Powwow at the park

LIHU‘E — It’s powwow time. And it’s free.

The Kaua‘i Powwow 2011 — themed “Walk in Balance” — officially opened on Friday, and will continue throughout the weekend at Kapa‘a Beach Park.

Members of the festival on Friday morning participated in a School Outreach Program at Kukui Grove Center in Lihu‘e. Later, at 4 p.m. the event officially opened at Kapa‘a Beach Park.

The event will continue today at the park from 10 a.m. to 7 p.m., and on Sunday from 10 a.m. to 4 p.m.

Several members of the Yakama Nation spent time Friday morning with students from the Kekaha Elementary School and St. Theresa’s School in Kekaha, presenting different types of Indian dances and explaining various customs.

The group also fielded questions from the eager students.

“It’s too bad not more students were able to take advantage of this cultural exchange,” said Kani Blackwell, of the Kaua‘i Powwow Council.

“But with the cutbacks, there are less field trips and the costs of buses keep the students from attending.”

The organization is inviting people back to learn more about the different Native Americans who take advantage of powwow to congregate and celebrate.

Rose Sampson of the Yakama Nation, a veteran of several Kaua‘i powwows and Head Woman Dancer for this weekend’s powwow, was able to effectively tie in the students with their way of life and the Yakama Nation youth, starting the day by having the students wish her granddaughter — who has a Hawaiian name — a happy birthday.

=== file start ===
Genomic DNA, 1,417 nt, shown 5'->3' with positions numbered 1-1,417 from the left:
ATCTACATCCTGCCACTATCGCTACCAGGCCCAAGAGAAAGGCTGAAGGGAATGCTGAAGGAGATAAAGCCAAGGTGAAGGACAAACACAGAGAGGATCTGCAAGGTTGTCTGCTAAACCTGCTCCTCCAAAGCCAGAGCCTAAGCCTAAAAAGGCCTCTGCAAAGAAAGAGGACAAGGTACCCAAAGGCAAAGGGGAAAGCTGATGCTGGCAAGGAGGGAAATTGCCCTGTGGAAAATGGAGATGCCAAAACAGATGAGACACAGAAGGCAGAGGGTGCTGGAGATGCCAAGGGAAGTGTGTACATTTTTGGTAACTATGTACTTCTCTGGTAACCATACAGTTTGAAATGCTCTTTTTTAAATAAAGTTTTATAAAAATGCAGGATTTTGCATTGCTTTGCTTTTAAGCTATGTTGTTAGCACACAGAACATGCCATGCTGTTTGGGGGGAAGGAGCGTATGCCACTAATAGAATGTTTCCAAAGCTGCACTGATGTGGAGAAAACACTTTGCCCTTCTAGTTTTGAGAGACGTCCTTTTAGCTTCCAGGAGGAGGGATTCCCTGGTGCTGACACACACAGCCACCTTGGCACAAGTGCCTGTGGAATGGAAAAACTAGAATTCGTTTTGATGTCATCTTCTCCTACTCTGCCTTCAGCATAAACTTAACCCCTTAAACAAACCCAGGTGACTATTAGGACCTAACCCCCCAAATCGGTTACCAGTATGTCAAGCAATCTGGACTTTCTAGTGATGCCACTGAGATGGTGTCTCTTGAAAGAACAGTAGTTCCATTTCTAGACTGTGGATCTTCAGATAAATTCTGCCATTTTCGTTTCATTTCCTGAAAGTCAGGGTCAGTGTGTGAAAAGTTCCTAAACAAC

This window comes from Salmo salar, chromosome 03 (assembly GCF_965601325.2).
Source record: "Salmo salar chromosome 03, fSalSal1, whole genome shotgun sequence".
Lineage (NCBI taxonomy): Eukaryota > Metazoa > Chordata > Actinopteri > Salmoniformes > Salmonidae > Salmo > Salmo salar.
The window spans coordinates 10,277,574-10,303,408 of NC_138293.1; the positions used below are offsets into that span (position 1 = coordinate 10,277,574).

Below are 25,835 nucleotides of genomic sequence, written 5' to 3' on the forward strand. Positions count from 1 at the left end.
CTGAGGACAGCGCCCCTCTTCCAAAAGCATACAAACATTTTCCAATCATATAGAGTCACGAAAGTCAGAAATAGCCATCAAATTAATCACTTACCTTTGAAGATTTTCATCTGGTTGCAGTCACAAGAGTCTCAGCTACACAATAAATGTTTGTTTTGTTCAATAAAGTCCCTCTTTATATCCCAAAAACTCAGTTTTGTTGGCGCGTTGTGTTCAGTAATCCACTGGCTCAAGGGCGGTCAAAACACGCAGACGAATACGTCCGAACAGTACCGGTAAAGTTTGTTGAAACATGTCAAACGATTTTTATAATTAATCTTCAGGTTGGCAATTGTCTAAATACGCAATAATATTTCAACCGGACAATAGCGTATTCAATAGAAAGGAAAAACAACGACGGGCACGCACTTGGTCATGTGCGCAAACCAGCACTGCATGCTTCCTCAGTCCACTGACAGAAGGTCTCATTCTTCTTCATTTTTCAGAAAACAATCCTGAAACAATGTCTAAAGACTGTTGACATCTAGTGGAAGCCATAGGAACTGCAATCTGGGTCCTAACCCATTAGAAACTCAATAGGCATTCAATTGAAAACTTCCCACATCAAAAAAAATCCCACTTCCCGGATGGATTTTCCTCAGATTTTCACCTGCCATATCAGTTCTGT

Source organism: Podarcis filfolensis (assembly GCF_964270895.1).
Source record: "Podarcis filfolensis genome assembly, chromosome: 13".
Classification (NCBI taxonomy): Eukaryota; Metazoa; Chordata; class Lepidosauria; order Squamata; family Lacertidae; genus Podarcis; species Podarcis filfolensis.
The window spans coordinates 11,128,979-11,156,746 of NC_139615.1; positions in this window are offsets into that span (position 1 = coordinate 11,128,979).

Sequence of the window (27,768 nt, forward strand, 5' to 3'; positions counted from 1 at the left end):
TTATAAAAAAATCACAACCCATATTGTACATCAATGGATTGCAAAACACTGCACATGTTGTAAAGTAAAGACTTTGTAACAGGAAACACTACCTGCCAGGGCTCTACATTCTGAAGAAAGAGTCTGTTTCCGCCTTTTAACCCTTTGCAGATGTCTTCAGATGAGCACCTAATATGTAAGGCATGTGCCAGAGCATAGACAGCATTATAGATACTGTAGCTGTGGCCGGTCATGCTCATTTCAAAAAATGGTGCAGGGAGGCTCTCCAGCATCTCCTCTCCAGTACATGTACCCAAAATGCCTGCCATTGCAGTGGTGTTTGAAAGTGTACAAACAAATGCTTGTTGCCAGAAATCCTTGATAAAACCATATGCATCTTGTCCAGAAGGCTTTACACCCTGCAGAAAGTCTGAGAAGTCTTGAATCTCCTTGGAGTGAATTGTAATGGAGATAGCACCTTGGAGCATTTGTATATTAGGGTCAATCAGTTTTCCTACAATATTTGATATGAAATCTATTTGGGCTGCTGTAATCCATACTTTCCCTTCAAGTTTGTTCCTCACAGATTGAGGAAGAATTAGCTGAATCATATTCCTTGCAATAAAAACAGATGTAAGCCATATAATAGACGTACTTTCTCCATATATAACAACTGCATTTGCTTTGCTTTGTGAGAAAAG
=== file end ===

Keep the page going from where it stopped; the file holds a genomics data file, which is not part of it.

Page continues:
The integration and understanding of cultures continued as Peter Joe Olney, Head Man Dancer and a champion Grass Dancer, performed his magic, breaking the ice during the Owl Dance — a social dance where men and women dance together.

Midway through the dance, he switched from his partner to pull young students into the dance arena, dancing to the music of the Wild Horse Singers, the Host Drum for this weekend’s powwow.

Blackwell capped the morning by inviting students to the “Touch and Feel” table where various animal hides, Indian artifacts and jewelry were on display for the students to inspect.

Blackwell invites the public to browse through the silent auction, sample traditional foods such as frybread, enjoy the storytelling and keiki crafts and browse through the offerings of crafters who have Indian artifacts and crafts for sale.

Due to lack of funds and volunteers, the Kaua‘i Powwow Council did not run the event in 2010.

This year’s free event is hosted by the Kaua‘i Powwow Council, the county’s Office of Economic Development, the County of Kaua‘i and the Aston Aloha Beach Resort.

Visit www.kauaipowwow.com for more information about the event.


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